Sunday, January 27, 2013
Today we had our annual meeting at Trinity Church (Jeffers). Consequently, I found myself looking at the day's lessons in the light of what we might need or want to focus on, as a parish, in 2013. Interestingly, the lessons (which generally are not related to each other thematically) actually worked well together. You can find the sermon here:
Sunday, January 20, 2013
Fr. Keith addresses Jesus' first miracle at a wedding in Cana of Galilee. The important thing to remember, says Jesus: Faith is not about our limitations, but about God's infinite capacity to meet and exceed our needs.
The Sermon can be found here: http://www.dailymotion.com/video/xwwsa8_second-sunday-after-the-epiphany_lifestyle#.UPySIWfheSo
Wednesday, January 9, 2013
On the Feast of the Epiphany, I examined the visit of the Magi to the Christ Child and spent some time discerning what we can learn from them about our own faith journey.
The sermon can be found here: www.dailymotion.com/video/xwmkk4_vid00001_lifestyle#.UO4Og3fheSo
Life is NOT about getting what you want … Life IS about sharing more of what you already have. – Steve Dropkin
There is a prayer where we confess we have done things we ought NOT to have done, and where we have failed to do things we ought TO have done.
Isn’t that the human condition? We know for the most part what we ought to be doing (loving God and neighbor, taking care of business, being honest, kind, and gentle, and so on), and we mostly do those things, for being good really is a big part of our character (if we have any character), and being good really doesn’t take much effort.
It doesn’t take a lot of thought to tell the truth. In fact, when we tell the truth we don’t have to devote much memory space to remembering our lies and to whom we told them. So, even if telling the truth might be a bit awkward (“Yes, I forgot to pick up that birthday card while I was at the store”), it beats trying to remember any lie you would tell to explain away your omission.
It doesn’t take much energy to be kind, either. When driving down Main Street, it doesn’t slow the rotation of the earth to stop and let someone back out of their parking space. Providing a safe cushion in which others may back out “blind” potentially saves money, time, and trouble in the long run. That makes it worth the effort in my book.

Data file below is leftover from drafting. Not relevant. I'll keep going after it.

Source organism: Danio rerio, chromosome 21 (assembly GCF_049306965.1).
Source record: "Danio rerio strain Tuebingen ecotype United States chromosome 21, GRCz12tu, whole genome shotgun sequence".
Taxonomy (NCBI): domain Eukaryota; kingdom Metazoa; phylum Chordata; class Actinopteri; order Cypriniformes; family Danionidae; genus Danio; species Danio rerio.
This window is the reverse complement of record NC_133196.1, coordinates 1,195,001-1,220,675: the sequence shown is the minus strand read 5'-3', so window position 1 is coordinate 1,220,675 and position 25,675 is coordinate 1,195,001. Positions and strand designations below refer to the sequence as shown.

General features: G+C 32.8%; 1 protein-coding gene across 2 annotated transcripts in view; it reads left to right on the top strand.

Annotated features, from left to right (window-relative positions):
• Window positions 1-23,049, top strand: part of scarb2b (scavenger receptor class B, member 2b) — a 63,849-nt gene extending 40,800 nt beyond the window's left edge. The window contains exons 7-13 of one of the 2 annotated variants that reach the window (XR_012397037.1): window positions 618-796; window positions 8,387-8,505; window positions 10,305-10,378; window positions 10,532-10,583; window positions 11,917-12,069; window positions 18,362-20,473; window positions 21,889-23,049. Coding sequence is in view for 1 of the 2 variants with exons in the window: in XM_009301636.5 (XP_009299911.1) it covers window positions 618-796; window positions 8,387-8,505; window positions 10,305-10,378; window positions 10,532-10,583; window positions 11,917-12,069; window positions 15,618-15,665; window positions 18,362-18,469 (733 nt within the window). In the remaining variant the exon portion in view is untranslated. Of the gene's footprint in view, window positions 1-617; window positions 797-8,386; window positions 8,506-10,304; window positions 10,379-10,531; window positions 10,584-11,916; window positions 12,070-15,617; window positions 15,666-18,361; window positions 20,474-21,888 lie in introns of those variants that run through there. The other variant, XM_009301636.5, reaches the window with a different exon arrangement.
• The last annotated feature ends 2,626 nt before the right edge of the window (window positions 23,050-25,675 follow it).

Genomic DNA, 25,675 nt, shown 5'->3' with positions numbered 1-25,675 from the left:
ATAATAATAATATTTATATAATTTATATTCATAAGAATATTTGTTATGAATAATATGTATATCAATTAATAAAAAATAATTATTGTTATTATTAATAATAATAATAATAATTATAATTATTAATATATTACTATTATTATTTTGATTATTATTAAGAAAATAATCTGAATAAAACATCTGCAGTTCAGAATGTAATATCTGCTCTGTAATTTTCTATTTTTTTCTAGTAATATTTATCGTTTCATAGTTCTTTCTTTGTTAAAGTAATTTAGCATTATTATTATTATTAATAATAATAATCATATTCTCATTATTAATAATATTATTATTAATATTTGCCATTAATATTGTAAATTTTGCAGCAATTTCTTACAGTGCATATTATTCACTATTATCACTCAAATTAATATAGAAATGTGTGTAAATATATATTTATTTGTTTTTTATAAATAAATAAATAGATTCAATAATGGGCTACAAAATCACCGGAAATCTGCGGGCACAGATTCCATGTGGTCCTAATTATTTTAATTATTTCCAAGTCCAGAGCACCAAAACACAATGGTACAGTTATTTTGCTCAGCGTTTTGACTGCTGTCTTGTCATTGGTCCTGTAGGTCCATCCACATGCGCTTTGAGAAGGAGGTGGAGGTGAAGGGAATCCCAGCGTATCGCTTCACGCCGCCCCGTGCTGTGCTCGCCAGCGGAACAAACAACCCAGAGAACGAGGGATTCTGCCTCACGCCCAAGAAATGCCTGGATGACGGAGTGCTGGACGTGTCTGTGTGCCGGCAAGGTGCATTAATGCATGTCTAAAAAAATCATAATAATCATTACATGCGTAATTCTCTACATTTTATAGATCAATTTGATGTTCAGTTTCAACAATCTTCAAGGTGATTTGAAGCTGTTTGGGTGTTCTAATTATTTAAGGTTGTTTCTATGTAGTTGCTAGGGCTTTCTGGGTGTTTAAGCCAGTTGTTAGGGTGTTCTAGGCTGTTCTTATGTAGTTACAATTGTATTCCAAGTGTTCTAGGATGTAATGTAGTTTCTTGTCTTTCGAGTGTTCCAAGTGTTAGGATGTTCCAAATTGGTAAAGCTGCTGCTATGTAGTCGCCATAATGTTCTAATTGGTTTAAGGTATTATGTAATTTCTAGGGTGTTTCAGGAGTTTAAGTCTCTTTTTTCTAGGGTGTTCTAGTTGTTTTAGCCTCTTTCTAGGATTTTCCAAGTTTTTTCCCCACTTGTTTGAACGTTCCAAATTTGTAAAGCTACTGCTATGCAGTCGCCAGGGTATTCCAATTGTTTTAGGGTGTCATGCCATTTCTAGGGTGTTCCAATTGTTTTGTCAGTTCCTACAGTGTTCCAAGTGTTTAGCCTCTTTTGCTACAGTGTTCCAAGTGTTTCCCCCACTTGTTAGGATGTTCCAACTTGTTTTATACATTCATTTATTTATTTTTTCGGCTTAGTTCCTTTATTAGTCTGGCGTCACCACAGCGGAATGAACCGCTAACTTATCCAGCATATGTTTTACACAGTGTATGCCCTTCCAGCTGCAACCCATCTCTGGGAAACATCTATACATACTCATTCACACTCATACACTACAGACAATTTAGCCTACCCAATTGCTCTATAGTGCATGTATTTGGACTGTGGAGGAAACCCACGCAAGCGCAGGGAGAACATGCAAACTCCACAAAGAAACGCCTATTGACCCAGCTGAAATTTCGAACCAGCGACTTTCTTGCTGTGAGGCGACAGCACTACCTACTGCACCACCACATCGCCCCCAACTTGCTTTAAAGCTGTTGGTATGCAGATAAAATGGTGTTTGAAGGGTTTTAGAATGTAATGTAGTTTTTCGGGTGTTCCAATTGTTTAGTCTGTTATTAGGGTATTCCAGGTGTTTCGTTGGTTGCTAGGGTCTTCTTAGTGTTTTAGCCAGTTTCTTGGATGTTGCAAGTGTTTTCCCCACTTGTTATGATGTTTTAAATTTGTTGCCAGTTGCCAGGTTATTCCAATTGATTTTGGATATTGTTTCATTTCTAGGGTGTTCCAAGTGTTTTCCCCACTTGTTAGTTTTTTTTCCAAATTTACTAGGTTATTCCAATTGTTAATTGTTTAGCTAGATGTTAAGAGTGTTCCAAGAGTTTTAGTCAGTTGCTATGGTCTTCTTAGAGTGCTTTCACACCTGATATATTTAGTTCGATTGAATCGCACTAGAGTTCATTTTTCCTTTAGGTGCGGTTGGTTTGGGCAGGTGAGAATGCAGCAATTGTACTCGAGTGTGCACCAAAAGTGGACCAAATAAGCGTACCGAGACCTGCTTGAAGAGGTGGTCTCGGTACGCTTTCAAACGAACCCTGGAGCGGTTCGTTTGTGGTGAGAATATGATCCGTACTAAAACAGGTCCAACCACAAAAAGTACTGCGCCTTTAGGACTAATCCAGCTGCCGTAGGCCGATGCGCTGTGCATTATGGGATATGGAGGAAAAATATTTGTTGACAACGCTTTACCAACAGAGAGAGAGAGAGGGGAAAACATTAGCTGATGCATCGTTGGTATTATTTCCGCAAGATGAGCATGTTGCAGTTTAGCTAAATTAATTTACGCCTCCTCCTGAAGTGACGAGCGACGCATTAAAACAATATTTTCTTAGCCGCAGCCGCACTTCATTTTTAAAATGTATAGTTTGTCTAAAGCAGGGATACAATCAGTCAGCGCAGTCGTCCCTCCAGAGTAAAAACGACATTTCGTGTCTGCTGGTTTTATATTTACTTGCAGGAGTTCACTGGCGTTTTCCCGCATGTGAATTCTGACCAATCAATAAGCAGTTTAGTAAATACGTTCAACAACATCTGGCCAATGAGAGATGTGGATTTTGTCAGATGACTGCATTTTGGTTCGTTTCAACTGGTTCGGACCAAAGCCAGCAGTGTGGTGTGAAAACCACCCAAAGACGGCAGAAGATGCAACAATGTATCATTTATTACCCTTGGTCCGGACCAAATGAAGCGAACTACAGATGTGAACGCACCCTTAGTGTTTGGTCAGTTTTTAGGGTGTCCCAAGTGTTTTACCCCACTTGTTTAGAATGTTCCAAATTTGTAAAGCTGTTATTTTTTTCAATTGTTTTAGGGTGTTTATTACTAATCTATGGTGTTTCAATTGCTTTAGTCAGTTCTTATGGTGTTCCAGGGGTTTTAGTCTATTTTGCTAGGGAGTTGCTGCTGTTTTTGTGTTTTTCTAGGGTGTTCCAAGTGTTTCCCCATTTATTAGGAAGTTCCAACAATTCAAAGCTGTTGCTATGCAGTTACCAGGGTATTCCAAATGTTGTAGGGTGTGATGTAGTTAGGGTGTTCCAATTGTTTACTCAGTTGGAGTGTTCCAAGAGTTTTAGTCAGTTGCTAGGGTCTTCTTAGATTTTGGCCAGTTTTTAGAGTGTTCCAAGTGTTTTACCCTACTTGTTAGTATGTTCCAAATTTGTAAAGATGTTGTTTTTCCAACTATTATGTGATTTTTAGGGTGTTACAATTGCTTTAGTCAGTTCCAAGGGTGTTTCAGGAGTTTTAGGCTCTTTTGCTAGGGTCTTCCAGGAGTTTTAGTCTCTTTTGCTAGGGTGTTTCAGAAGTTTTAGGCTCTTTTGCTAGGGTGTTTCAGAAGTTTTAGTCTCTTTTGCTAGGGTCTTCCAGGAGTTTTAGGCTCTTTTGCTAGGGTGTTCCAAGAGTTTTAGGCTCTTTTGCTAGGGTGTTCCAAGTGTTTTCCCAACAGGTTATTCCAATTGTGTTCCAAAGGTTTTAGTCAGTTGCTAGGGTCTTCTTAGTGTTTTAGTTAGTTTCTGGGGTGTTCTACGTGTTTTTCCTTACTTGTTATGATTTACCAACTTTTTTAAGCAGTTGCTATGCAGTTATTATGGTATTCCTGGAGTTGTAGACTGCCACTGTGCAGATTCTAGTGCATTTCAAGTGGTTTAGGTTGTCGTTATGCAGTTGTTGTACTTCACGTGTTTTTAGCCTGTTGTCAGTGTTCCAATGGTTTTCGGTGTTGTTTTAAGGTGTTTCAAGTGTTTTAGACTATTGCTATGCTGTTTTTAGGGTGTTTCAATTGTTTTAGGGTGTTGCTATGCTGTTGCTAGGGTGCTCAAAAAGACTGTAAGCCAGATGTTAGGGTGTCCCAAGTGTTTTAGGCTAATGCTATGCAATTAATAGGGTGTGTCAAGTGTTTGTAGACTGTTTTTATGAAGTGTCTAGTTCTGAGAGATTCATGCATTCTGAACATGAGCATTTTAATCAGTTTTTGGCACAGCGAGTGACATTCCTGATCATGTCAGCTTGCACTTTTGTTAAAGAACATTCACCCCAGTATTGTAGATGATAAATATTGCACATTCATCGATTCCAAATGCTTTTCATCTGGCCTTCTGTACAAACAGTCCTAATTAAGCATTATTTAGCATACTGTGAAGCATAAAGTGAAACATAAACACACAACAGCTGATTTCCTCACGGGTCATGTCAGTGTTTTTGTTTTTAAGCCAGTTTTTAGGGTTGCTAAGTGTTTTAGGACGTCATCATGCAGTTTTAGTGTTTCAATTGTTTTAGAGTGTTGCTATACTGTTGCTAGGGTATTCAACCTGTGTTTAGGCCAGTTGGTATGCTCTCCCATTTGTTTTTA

So what keeps us from doing the right thing every so often? If we are able to do them most of the time, why don’t we do those things “all” of the time?
Part of the problem, I suspect, is thoughtlessness. I don’t mean “thoughtless” as a character defect as much as I mean there are times we simply don’t pay attention to what’s going on. I don’t listen to the radio when I am in the car or truck (for the most part), but I do find myself deep in thought, and that takes my mind away from my primary task – driving.
When I am driving down Main Street, I’m not looking to be kind; I am thinking about what I need to get at the store, or what I need to do when I get to the church. My mind is everywhere but on the road, and so I miss opportunities to “make a difference” and I run the very real risk of having a mishap, instead!
Another issue that keeps us from living up to our kind and gentle potential is a matter of ego. We tend to want what we want when we want it, and we often filter out the needs, desires, and perspectives of those whose goals and plans may thwart our own. Consequently, sometimes we trample on others, not out of ill-will, but simply because we don’t think of ourselves as being part of a community where sharing is an important component. We don’t think in terms of “we” but of “me.”
Again, it’s not our fault we think that way; it is simply part of the fabric of our being human. We cannot deny the ego (or that we have one), but we can make efforts to reign it in and remember that there are others with whom we must learn to get along if we are going to make our world a better place.
To say we have not done so well in being all we can be is the first step to being honest with God and ourselves. It is a step away from ego and toward humility – which simply stated says, “I am not God, so I can’t do everything, but I am human, so there are things I can do. I think I will.